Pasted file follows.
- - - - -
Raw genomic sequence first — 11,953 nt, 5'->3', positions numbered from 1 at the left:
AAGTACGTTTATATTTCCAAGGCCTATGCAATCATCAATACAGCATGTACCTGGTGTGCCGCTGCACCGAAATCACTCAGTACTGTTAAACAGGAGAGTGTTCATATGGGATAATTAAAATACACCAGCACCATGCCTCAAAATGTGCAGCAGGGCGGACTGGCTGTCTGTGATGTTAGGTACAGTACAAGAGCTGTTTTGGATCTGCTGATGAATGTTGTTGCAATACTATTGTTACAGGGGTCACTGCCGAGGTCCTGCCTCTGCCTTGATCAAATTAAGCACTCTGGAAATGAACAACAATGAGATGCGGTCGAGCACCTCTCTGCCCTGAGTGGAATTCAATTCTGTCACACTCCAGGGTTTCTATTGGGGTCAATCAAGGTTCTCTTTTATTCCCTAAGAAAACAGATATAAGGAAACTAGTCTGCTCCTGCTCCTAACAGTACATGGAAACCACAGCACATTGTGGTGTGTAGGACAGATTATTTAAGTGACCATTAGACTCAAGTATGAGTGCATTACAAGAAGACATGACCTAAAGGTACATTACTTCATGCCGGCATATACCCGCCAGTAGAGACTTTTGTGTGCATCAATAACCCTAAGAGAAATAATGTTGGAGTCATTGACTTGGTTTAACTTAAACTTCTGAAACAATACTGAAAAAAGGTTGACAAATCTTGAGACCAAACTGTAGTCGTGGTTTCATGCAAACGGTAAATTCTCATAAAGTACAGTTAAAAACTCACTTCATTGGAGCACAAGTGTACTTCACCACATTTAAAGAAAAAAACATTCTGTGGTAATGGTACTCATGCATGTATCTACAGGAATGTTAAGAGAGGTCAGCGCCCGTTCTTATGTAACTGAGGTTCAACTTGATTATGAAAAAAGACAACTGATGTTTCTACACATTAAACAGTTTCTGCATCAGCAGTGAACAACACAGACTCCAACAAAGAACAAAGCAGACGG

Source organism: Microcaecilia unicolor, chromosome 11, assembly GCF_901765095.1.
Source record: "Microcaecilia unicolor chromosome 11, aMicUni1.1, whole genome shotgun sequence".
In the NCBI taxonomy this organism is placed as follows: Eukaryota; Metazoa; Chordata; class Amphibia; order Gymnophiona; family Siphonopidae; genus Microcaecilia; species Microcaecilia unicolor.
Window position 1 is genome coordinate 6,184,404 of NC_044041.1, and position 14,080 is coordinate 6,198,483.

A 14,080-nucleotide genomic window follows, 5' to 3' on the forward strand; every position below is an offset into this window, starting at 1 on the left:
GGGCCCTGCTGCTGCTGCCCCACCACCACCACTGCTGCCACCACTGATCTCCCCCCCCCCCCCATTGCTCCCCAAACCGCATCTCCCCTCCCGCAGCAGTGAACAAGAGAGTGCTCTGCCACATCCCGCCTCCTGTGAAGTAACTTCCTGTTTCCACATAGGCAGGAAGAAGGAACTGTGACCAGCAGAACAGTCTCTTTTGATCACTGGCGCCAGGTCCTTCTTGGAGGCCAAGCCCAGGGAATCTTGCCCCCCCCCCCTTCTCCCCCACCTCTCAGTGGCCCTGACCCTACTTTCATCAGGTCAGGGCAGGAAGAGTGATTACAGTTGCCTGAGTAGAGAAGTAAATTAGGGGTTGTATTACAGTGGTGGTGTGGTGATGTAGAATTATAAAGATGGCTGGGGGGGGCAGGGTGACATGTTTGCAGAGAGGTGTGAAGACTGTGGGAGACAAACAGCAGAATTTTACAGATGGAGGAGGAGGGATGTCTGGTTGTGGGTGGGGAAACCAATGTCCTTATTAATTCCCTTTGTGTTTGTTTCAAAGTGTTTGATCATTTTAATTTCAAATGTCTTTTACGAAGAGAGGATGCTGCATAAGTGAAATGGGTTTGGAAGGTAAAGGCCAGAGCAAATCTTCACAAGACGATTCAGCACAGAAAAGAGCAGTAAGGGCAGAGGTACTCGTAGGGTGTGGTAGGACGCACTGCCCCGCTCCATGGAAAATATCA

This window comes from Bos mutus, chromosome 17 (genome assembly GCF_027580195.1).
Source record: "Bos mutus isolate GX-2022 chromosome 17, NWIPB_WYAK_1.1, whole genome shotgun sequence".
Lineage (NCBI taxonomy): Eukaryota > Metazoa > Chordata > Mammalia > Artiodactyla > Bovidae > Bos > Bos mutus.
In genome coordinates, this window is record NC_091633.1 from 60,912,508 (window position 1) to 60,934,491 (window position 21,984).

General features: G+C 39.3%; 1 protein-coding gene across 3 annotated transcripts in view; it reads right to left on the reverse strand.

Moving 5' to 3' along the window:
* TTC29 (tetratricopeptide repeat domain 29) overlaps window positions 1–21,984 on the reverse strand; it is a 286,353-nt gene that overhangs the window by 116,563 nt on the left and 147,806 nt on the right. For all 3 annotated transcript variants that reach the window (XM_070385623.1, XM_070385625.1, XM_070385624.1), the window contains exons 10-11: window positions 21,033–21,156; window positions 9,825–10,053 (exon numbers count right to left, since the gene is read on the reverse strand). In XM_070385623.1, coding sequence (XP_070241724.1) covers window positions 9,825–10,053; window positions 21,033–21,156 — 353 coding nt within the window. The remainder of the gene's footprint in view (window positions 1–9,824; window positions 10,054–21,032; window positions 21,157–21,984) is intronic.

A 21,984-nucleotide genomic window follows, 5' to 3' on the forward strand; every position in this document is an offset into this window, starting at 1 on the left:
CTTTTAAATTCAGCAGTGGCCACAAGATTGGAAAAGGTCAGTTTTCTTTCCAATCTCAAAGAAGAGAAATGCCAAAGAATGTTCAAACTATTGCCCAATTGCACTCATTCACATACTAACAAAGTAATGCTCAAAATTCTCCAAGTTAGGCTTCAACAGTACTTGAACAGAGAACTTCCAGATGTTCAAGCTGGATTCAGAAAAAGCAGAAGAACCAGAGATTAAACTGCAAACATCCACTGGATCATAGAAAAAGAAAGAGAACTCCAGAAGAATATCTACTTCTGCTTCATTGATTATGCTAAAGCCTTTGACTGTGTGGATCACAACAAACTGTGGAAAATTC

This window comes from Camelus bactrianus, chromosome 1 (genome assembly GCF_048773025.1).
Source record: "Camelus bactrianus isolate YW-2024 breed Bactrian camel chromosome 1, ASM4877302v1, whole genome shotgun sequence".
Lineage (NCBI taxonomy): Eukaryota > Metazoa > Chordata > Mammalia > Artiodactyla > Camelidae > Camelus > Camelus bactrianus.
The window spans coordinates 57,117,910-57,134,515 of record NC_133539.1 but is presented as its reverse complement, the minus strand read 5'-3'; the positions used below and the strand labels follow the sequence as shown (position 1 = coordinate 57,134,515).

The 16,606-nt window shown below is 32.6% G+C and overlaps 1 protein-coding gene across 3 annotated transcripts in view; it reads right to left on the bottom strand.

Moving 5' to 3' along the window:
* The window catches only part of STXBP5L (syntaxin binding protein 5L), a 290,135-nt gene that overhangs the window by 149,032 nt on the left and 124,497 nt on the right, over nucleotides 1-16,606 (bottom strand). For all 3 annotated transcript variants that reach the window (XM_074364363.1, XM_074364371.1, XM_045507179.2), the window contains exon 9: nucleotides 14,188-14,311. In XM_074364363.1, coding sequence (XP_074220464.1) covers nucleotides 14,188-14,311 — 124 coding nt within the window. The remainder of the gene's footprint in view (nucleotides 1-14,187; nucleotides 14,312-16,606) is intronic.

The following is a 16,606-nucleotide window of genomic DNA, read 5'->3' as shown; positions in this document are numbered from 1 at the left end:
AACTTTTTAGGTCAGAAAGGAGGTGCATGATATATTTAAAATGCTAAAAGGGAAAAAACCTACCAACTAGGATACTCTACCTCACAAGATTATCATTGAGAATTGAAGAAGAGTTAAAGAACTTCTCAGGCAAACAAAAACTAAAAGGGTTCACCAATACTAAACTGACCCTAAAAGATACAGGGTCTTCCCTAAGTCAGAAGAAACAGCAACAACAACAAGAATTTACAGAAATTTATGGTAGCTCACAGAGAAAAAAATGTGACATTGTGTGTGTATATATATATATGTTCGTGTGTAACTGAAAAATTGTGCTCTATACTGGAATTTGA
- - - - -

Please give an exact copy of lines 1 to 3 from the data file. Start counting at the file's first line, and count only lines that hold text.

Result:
Raw genomic sequence first — 11,953 nt, 5'->3', positions numbered from 1 at the left:
AAGTACGTTTATATTTCCAAGGCCTATGCAATCATCAATACAGCATGTACCTGGTGTGCCGCTGCACCGAAATCACTCAGTACTGTTAAACAGGAGAGTGTTCATATGGGATAATTAAAATACACCAGCACCATGCCTCAAAATGTGCAGCAGGGCGGACTGGCTGTCTGTGATGTTAGGTACAGTACAAGAGCTGTTTTGGATCTGCTGATGAATGTTGTTGCAATACTATTGTTACAGGGGTCACTGCCGAGGTCCTGCCTCTGCCTTGATCAAATTAAGCACTCTGGAAATGAACAACAATGAGATGCGGTCGAGCACCTCTCTGCCCTGAGTGGAATTCAATTCTGTCACACTCCAGGGTTTCTATTGGGGTCAATCAAGGTTCTCTTTTATTCCCTAAGAAAACAGATATAAGGAAACTAGTCTGCTCCTGCTCCTAACAGTACATGGAAACCACAGCACATTGTGGTGTGTAGGACAGATTATTTAAGTGACCATTAGACTCAAGTATGAGTGCATTACAAGAAGACATGACCTAAAGGTACATTACTTCATGCCGGCATATACCCGCCAGTAGAGACTTTTGTGTGCATCAATAACCCTAAGAGAAATAATGTTGGAGTCATTGACTTGGTTTAACTTAAACTTCTGAAACAATACTGAAAAAAGGTTGACAAATCTTGAGACCAAACTGTAGTCGTGGTTTCATGCAAACGGTAAATTCTCATAAAGTACAGTTAAAAACTCACTTCATTGGAGCACAAGTGTACTTCACCACATTTAAAGAAAAAAACATTCTGTGGTAATGGTACTCATGCATGTATCTACAGGAATGTTAAGAGAGGTCAGCGCCCGTTCTTATGTAACTGAGGTTCAACTTGATTATGAAAAAAGACAACTGATGTTTCTACACATTAAACAGTTTCTGCATCAGCAGTGAACAACACAGACTCCAACAAAGAACAAAGCAGACGG

Source organism: Microcaecilia unicolor, chromosome 11, assembly GCF_901765095.1.